Monday, June 1, 2009

79. 1936, Miss Philippines of the Manila Carnival, MERCEDES MONTILLA MONTILLA

1936 MISS PHILIPPINES, Mercedes Montilla Montilla of Kabankalan, Negros, was the daughter of the first Speaker of the Philippine Assembly, Gil Montilla. One of the prettiest winners of the Miss Philippines title, she would later become a well-loved politician.

In 1936, a Southern beauty made her mark in the annual Carnival by capturing the crown of Miss Philippines, leaving three beauties from Luzon to fight for the regional titles. Mercedes Montilla of Negros Occidental was born on 14 July 1915, the daughter of Gil Montilla, a prominent sugar planter and the first Speaker of the Philippine Assembly. She was named after her mother—Mercedes Sr.—who was also a Montilla from Pulupandan, and a second cousin of Gil. The Montillas had Spanish roots, and this was evident in Mercedes’s fair and delicate beauty. But behind her refined femininity, a woman of strong character, influence and power would soon develop.

At the time of the contest, “Merceding” was a 20 year old young woman who grew up in an affluent home. As it was the fashion then, she was sent to a convent school in Hong Kong and later returned to study at the Philippine Women’s University for her high school. Her schooling was momentarily interrupted with the advent of the 1936 Carnival, when she was drafted to run for the queenship of the greatest annual event of the Orient.

Mercedes’ candidacy earned approval from her family, as it eventually served to heighten the popularity of her politico father. She, however, faced stiff opposition from Bulacan belle, Amparo Karagdag, who, after the contest would be linked to Pres. Quezon. Nueva Vizcayan-born Helen Bennett, an American mestiza posed another threat, as she had been the Philippine Free Press winner of Miss Pearl of the Orient. In the homestretch, Mercedes emerged victorious, relegating Amparo Karagdag to second place (Miss Luzon) while Helen Bennett and Kapampangan Cleofe Balingit captured the Miss Visayas and Miss Mindanao titles, respectively.

At her coronation, she was escorted by fellow Visayan Zafiro Ledesma, later the mayor of Iloilo City She wore a sequined gold lame native gown and her Crispulo Zamora-made crown had a more traditional design Her crown was of silver studded with rhinestones and with three colored stones of red, white and blue, set brilliantly in front. True enough, Speaker Montilla rode on the crest of his daughter’s triumph, often taking her with him to state functions attended by all sorts of VIPs. Those were heady times for the 1936 Miss Philippines, a role she played with aplomb.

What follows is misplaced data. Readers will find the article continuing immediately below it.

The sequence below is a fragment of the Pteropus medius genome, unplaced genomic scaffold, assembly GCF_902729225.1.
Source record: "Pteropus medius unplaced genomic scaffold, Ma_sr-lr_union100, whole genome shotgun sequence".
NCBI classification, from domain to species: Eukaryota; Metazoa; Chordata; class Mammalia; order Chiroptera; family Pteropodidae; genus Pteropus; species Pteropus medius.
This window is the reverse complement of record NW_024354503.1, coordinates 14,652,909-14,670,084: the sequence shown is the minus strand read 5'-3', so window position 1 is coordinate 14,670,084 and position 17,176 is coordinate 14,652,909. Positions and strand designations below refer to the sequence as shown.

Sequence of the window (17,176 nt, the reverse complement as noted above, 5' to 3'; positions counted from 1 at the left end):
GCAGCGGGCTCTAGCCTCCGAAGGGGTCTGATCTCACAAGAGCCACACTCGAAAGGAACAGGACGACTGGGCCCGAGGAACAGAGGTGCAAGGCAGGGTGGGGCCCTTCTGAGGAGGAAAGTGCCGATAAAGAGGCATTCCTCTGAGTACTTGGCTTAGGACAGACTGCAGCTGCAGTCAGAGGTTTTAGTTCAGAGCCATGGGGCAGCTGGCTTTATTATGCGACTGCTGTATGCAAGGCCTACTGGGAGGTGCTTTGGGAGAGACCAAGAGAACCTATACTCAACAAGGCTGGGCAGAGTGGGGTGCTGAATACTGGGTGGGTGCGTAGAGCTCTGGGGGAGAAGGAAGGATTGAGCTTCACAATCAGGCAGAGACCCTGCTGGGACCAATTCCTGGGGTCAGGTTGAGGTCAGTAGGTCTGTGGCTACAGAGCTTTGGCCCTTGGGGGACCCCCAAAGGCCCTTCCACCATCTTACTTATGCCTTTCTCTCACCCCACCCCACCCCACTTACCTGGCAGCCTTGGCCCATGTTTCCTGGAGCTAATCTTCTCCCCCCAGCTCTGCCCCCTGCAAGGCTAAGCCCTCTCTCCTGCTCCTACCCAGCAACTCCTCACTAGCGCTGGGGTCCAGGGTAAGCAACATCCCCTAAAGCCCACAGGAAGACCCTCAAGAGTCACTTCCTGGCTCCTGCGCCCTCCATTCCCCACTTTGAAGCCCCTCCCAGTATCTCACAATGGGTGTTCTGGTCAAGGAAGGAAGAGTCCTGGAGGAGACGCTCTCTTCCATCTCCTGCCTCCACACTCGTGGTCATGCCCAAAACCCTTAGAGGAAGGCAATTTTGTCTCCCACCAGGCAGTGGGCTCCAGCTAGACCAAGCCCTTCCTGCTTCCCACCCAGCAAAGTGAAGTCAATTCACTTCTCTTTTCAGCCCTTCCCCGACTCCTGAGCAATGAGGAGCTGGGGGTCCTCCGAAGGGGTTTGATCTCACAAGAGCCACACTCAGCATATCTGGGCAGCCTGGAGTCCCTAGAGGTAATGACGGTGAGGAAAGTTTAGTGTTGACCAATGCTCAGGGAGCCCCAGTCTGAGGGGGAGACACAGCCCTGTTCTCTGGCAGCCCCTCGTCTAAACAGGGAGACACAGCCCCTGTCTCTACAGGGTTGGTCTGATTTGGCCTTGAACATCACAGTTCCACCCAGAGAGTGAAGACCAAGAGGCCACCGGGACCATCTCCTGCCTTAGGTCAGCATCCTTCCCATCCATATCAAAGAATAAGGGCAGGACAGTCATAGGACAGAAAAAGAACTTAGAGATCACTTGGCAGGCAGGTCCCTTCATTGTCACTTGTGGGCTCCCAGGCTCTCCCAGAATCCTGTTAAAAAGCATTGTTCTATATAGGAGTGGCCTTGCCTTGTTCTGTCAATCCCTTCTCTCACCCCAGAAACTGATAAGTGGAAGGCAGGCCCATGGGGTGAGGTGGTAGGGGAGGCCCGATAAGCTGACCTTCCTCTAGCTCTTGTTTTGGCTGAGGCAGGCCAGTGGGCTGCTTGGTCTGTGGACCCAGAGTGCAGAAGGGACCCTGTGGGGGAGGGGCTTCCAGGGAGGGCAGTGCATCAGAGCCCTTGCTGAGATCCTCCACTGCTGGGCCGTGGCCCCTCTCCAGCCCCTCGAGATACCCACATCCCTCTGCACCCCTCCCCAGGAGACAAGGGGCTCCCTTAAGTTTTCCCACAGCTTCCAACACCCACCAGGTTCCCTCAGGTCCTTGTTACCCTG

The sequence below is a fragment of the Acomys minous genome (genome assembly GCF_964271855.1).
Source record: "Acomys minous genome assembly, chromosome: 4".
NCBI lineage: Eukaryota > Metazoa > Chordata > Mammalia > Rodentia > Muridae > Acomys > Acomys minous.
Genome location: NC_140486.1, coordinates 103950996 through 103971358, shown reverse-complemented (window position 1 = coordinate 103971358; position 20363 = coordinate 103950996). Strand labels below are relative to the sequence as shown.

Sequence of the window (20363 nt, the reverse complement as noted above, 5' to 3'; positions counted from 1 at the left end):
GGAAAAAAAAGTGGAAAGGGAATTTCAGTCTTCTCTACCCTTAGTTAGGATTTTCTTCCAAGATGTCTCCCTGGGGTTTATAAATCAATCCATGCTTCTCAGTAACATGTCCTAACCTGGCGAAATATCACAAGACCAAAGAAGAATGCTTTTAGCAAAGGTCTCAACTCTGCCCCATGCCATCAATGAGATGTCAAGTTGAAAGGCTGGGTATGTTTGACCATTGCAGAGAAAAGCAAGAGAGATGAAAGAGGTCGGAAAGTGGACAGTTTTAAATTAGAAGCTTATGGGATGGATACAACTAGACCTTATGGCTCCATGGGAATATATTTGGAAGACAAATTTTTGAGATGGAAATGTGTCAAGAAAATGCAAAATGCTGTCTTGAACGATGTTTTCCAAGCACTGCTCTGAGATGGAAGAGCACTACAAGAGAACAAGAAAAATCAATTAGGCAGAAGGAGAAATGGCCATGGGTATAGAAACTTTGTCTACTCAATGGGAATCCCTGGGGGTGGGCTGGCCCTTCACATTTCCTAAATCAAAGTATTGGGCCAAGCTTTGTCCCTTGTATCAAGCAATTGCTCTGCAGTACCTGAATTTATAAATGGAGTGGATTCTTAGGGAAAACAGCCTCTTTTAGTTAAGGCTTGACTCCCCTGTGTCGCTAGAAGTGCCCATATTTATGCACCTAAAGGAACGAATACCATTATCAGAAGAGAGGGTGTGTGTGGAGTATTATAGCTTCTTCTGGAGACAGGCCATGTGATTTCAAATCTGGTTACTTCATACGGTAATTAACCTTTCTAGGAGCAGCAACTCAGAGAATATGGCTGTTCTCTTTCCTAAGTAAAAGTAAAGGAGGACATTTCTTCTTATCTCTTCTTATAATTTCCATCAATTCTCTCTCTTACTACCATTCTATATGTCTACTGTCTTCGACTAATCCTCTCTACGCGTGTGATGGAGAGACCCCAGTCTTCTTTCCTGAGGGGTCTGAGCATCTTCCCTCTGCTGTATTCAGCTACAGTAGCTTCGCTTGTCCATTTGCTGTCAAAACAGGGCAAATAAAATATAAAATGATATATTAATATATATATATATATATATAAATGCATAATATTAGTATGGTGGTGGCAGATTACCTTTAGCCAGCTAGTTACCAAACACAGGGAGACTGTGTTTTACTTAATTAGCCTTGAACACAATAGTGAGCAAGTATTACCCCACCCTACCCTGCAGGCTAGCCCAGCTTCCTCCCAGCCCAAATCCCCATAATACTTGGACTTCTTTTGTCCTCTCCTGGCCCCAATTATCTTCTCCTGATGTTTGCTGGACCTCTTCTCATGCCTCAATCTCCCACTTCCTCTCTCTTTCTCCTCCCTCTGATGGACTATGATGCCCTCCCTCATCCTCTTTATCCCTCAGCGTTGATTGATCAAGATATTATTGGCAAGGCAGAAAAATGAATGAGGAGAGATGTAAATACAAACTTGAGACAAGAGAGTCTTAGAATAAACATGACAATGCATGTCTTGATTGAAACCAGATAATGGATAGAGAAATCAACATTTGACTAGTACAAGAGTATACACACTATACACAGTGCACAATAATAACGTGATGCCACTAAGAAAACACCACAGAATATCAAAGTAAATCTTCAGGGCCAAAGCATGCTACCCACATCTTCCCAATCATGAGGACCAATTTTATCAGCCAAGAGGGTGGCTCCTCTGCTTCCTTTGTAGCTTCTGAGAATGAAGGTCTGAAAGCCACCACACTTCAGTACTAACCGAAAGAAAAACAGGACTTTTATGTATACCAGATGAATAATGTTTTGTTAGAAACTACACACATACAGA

Three years after the Carnival, she met a sugar planter and a chemist—Genaro Alvarez, from Kabangkalan, Negros. They got married in 1939 and initially settled there, until the War, where they moved to Sipalay. They fell in love with the town and remained there even after the war’s end. The couple had three children, Genaro Jr., Rosemarie Alvarez Isidro (a U.S. based doctor ) and Aurora Alvarez Guariño.

In the mid 1950s, Genaro Alvarez ran for mayorship of Sipalay and won, serving two consecutive terms. He tried running for a third term, but he was stabbed to death four days before the elections, a politically motivated murder. Mercedes, his widow, took his mantle and ran in his place, winning by an incredible margin. She proved her political mettle by running successfully for a second and third term, retiring undefeated in 1976.

She spent the rest of her days in Bacolod City with son Genaro Jr., but would also find time to visit Sipalay where their old house still stands. Our 1936 Miss Philippines passed away on 24 September 1993 due to kidney failure. She rests next to her husband Genaro in the family's mausoleum in Bacolod that has a stained glass picture of her as a Carnival Queen. Genaro Jr. today is a member of the House of Representatives, from the sixth district of Negros Occidental.

FAMILY UPDATE: The old house in Sipalay is already gone but the ancestral home in Kabankalan still stands, home to the present generation of Montillas-Alvarezes. Daughter Rosemarie, a practicing psychiatrist, lives in Washington. Aurora and her family are Manila residents. Son Genaro Jr. is now the vice-governor of Negros Occidental. His two children are also in politics: son John Paul Alvarez is the Mayor of the Municipality of Ilog, while daughter Mercedes is a congresswoman of the 6th district of Negros Occidental. (Many thanks to Cong. Mercedes "Chedeng" Alvarez for these updates!)


MBW said...

Beautiful post about a civilised era except for the stabbing part.

Hope you publish more glamour stories about the Philippines to remind us that the Philippines was, once upon a time, somehow a civilised and cultured country.

Alex D.R. Castro said...

Many thanks. While the Carnival series is coming to an end (the 1939 edition of the Carnival would be the last), I hope to gather more stories related to these grand events that showed how much our country has accomplished and preserved by way of tradition, considering all that we've been through--from colonization, several wars, a Revolution, a devastating World War and other natural and man-made calamities.